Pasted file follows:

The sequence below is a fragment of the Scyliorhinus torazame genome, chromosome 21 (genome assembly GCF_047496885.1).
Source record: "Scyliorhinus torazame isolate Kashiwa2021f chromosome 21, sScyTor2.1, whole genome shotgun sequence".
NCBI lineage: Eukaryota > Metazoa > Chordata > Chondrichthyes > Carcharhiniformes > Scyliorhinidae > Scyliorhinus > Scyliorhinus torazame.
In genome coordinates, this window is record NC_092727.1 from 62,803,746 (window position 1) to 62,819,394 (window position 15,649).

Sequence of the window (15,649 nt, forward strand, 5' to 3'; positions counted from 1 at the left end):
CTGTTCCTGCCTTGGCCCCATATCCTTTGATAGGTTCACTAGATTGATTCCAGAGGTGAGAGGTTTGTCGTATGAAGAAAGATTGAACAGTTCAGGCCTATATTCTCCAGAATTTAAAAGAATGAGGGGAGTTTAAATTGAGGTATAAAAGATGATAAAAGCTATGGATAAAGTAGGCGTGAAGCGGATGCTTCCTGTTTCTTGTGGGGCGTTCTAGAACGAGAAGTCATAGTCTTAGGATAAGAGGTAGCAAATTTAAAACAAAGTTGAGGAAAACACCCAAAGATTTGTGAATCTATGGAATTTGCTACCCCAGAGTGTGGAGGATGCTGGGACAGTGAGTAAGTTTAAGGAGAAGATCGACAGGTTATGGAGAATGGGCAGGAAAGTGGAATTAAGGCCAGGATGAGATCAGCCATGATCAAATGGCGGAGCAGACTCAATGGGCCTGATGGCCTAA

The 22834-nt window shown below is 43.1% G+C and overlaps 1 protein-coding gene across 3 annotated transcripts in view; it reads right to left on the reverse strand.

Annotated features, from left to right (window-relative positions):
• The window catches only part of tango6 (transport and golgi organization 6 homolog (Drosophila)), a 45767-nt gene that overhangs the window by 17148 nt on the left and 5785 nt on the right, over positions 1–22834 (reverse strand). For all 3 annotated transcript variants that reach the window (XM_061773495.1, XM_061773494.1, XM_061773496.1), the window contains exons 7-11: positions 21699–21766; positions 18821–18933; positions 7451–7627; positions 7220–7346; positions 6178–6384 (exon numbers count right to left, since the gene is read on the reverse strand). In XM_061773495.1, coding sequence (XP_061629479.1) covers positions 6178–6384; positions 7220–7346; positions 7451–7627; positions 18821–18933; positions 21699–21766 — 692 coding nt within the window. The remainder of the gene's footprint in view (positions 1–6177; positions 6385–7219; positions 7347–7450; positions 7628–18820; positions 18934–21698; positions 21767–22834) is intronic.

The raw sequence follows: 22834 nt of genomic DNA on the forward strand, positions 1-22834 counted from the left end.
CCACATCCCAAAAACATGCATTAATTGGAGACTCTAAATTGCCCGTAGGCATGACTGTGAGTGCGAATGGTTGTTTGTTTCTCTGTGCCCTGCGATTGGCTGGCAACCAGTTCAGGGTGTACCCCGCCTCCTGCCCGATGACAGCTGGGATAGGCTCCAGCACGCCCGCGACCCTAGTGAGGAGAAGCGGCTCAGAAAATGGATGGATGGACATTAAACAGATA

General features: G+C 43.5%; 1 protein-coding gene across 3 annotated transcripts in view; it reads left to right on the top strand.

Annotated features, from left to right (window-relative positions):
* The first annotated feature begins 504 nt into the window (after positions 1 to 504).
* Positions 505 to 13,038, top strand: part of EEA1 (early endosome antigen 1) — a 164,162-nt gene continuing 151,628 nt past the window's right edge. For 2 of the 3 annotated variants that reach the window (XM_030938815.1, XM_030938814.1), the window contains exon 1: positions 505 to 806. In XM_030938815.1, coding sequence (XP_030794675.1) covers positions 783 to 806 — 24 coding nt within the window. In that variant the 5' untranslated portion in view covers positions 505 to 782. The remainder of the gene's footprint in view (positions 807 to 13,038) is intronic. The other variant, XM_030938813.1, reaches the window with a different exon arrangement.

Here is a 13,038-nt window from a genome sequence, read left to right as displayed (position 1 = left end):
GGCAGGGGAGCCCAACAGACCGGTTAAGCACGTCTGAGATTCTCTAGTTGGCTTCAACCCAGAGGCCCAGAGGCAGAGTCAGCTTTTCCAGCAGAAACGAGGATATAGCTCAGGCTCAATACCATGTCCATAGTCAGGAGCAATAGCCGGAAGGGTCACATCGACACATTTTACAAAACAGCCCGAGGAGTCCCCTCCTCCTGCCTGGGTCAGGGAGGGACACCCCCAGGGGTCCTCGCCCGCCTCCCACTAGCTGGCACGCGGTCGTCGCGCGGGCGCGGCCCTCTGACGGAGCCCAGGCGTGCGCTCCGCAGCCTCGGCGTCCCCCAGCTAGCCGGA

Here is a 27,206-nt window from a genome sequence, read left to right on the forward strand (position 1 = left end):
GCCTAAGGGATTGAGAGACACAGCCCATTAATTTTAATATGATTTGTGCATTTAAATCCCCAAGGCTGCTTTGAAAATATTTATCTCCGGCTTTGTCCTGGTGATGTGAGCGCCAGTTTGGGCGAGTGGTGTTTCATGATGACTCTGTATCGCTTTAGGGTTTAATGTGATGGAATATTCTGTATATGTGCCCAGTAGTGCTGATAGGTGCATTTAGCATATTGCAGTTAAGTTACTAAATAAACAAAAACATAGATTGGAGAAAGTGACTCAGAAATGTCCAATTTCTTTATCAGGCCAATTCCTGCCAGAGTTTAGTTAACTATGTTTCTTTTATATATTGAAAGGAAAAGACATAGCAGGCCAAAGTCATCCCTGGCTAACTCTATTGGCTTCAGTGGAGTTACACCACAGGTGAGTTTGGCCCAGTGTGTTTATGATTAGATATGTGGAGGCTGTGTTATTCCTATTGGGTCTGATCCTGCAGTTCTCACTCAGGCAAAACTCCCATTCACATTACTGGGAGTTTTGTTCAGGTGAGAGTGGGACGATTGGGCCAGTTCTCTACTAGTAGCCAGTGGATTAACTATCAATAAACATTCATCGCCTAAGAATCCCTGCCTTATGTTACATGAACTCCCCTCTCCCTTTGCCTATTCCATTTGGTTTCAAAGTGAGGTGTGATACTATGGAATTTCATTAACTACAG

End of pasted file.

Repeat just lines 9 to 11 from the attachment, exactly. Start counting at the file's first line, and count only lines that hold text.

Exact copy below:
• The window catches only part of tango6 (transport and golgi organization 6 homolog (Drosophila)), a 45767-nt gene that overhangs the window by 17148 nt on the left and 5785 nt on the right, over positions 1–22834 (reverse strand). For all 3 annotated transcript variants that reach the window (XM_061773495.1, XM_061773494.1, XM_061773496.1), the window contains exons 7-11: positions 21699–21766; positions 18821–18933; positions 7451–7627; positions 7220–7346; positions 6178–6384 (exon numbers count right to left, since the gene is read on the reverse strand). In XM_061773495.1, coding sequence (XP_061629479.1) covers positions 6178–6384; positions 7220–7346; positions 7451–7627; positions 18821–18933; positions 21699–21766 — 692 coding nt within the window. The remainder of the gene's footprint in view (positions 1–6177; positions 6385–7219; positions 7347–7450; positions 7628–18820; positions 18934–21698; positions 21767–22834) is intronic.

The raw sequence follows: 22834 nt of genomic DNA on the forward strand, positions 1-22834 counted from the left end.
CCACATCCCAAAAACATGCATTAATTGGAGACTCTAAATTGCCCGTAGGCATGACTGTGAGTGCGAATGGTTGTTTGTTTCTCTGTGCCCTGCGATTGGCTGGCAACCAGTTCAGGGTGTACCCCGCCTCCTGCCCGATGACAGCTGGGATAGGCTCCAGCACGCCCGCGACCCTAGTGAGGAGAAGCGGCTCAGAAAATGGATGGATGGACATTAAACAGATA